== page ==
Deliberative democracy has long been characteristic of governing institutions, if not in purpose, then certainly in composition. Deliberative decision-making, as Amy Gutmann and Dennis Thompson describe it, represents an essential act of governance, particularly during a period of diffuse information and increasingly transparent institutions. Gutmann and Thompson cite the opacity of the Iraq war debate as a keystone for their practical concern for deliberative democracy. Reasoned and publicly justified decision-making, however, occurs at almost all levels of the U.S. government structure: consider Leslie Knope’s town-hall shouting matches or President Bartlett’s thorough evisceration of Governor Ritchie’s fiscal conservatism. Of course, those two are fictional, but I hope you’ll concede the point: to paraphrase Hugh Grant, public deliberation actually is all around.
Deliberative democracy extends from Jurgen Habermas’ high-falutin’ notions of discourse in civil society, with a particular concern for the civic dividends of a robust, open “public sphere.” Gutmann and Thompson, however, take the German philosopher’s public sphere a step further: where Habermas’ theory remains at a discursive “meta-level,” the democracy theorists insert reasoned deliberation into democratic decision-making–that is, discourse serves a political function, in addition to a Habermasian social role. Gutmann and Thompson outline four criteria for an effective deliberative democracy. Public discourse must be “reason-based,” wherein the public discussion relies on logical, easily interpretable argument. Reason-based discourse necessitates the accessibility of public information, as well. Gutmann and Thompson describe this deliberative discourse as “binding,” inferring the particular influence of democratic discourse on public policy decisions. Lest public officials view deliberative processes as unchanging, the discourse must also fulfill a “dynamism” threshold, whereby policy decisions interact with developing norms and discursive trends–President Obama’s recent “evolution” on the issue of same-sex marriage is an instructive case.
It’s easy to see how deliberative politics might emerge as a technology of governance, and how political decision-makers might engage with a dynamic population of public ideas. Gutmann and Thompson, however, propose deliberative democracy as a form of governance itself–rather than a tool of governance, or a standard operating procedure, deliberation is a descriptive element of a democratic institution. We needn’t look further than primetime comedy to demonstrate why this won’t work. Dan Harmon’s Community is a relevant, if idiosyncratic demonstration of the political pitfalls of deliberative institutions. In one episode, Community’s motley crew of adult study buddies sits down for a game of Dungeons and Dragons, in order to raise the obese Neil’s spirits. Dungeons and Dragons (D&D), as a Forbidden Planet saleswoman once explained to me, is a highly social game (“Everyone thinks D&D fans don’t have friends. But that’s not possible–it’s a multiplayer!”). The study group’s D&D decision-making mirrors Gutmann and Thompson’s deliberative model: from a capabilities perspective, each character stands on equal footing, and the game’s progress relies on the continued, public participation of its individual components. Abed (“The Undiagnosable”), in his capacity as the game master, lays out the game’s progress in a transparent manner, ensuring that all characters can access the same information about collective processes, institutional decisions, and resource distribution.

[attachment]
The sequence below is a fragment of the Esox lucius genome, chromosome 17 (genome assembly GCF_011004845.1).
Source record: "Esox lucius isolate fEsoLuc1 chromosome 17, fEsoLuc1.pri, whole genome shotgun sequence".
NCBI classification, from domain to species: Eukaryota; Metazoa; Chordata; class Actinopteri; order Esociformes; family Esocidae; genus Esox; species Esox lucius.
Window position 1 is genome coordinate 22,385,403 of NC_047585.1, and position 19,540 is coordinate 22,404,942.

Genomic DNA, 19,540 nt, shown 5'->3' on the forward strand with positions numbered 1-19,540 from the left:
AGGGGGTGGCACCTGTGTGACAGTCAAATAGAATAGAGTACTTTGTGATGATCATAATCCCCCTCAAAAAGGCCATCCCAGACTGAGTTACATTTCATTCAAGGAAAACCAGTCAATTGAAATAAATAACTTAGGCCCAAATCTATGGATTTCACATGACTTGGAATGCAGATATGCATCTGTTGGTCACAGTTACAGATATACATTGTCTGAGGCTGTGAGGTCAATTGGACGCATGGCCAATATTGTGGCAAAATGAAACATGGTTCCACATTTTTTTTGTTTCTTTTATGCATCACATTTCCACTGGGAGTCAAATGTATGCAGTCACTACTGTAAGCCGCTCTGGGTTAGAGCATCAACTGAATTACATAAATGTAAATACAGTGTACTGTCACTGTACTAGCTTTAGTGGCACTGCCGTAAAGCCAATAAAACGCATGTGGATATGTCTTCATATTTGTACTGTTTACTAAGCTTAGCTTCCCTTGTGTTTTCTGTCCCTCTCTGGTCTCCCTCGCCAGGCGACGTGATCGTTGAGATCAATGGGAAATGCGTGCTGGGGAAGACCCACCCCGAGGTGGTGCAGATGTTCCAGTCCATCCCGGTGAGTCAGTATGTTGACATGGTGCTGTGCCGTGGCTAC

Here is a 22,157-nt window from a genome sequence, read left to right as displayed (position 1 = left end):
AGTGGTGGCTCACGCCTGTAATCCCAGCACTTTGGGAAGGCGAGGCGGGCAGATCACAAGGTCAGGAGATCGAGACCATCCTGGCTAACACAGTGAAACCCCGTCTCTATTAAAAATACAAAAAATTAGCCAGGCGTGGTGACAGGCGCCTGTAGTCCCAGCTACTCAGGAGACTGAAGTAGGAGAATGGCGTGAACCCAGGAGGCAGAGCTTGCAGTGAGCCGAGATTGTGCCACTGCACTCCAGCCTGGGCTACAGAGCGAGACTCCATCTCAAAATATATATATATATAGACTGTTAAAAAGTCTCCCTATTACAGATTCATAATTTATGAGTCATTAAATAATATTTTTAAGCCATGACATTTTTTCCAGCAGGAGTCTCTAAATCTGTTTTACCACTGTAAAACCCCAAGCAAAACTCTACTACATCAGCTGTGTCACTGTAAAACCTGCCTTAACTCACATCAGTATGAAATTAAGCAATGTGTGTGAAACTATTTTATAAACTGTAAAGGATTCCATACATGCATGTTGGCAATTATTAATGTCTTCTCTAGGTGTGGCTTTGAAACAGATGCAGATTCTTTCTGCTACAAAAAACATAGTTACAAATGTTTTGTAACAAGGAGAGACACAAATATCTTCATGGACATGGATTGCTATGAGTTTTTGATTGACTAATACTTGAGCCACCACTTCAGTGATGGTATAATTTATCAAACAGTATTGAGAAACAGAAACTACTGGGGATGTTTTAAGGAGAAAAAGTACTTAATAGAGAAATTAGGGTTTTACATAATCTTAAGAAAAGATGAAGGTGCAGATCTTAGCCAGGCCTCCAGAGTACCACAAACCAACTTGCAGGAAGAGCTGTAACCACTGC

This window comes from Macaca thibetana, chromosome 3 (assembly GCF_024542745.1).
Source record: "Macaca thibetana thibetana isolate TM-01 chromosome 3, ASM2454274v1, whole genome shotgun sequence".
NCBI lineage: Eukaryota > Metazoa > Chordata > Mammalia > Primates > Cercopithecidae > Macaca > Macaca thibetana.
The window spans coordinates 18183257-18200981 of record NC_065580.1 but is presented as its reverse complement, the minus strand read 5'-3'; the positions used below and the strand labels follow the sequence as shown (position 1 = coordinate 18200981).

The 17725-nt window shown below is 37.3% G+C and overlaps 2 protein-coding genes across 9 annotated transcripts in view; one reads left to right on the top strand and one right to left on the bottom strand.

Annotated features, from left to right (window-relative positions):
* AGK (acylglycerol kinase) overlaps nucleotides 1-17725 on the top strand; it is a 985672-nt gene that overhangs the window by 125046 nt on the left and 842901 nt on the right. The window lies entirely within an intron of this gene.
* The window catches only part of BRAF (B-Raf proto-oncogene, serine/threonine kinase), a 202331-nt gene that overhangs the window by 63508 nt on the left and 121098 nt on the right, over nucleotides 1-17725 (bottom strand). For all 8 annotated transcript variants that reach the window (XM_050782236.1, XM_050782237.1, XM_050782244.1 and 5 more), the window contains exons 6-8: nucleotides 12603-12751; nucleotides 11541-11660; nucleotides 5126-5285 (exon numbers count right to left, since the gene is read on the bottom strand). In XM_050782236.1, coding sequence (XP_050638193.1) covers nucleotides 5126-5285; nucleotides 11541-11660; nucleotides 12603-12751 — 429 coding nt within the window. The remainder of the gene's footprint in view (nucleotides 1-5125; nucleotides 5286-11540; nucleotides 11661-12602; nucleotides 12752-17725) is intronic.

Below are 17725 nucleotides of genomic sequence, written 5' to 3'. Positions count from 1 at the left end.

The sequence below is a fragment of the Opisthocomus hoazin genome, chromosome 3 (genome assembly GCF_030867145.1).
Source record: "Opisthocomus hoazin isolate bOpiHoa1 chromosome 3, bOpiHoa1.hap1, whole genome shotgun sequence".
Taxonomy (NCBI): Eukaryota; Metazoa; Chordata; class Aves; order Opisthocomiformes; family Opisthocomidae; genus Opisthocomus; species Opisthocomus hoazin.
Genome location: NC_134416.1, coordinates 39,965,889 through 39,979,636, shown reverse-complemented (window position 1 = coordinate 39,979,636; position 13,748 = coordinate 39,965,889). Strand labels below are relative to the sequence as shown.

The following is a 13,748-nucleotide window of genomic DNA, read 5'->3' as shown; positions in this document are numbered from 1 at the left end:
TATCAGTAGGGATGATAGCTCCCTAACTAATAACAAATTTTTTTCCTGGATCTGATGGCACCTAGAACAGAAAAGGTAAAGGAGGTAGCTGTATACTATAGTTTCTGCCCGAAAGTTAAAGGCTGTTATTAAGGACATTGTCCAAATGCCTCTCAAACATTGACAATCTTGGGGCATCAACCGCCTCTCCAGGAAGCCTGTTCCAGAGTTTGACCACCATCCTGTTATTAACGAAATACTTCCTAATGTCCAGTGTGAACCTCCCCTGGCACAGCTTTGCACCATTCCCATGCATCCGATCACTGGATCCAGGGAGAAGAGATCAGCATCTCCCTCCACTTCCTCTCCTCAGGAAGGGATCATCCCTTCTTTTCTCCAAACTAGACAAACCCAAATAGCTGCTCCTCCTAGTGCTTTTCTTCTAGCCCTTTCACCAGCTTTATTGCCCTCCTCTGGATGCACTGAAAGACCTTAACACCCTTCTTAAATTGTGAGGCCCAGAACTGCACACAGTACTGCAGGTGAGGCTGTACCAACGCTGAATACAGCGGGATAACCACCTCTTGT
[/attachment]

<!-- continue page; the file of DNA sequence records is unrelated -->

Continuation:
The system starts to breakdown when Pierce (“The Dickish”) enters the game. Concerned that the group excluded him from the D&D game, Pierce decides to exact vengeance against Neil’s alter-ego, Duquesne. The study group exiles Pierce to the supply closet, where he uses a collection of supplementary D&D rule books to endow himself with new powers. Pierce returns to the study group room, using his new powers to “control” Draconus, a dastardly dragon with time-stopping powers. A maniacal Pierce “transforms” Neil from Duquesne into his prior, obese self. If not for the group’s rejection of Pierce’s vengeance, the non-Pierce members of the Community study group would have lost the game.
Community’s D&D game may be goofy–and a simplistic reflection of the challenges of in-group/out-group dynamics in collective decision-making–but it demonstrates an important gap in deliberative democracy. Organization is driver of decision-making processes, and with social organization comes social hierarchy. Even the simplest societies contain a degree of intra-communal specialization, which determines access to key resources and, more importantly, information. Public information is asymmetric–groups have unequal access to information resources, due to their particular participation in or exclusion from policy institutions. In the study group’s D&D game, Pierce’s additional rules enhanced his abilities, and limited the influence of the study group’s deliberative process. Community’s D&D activities demonstrate the questionable impact of the “information age”: there’s more information out there, but it’s difficult to say whether that has led to the democratization of policy-relevant information. This information asymmetry, which has emerged because of intentional and unintentional characteristics of technocratic governance, dooms deliberative democracy to little more than a dispensable governance technology.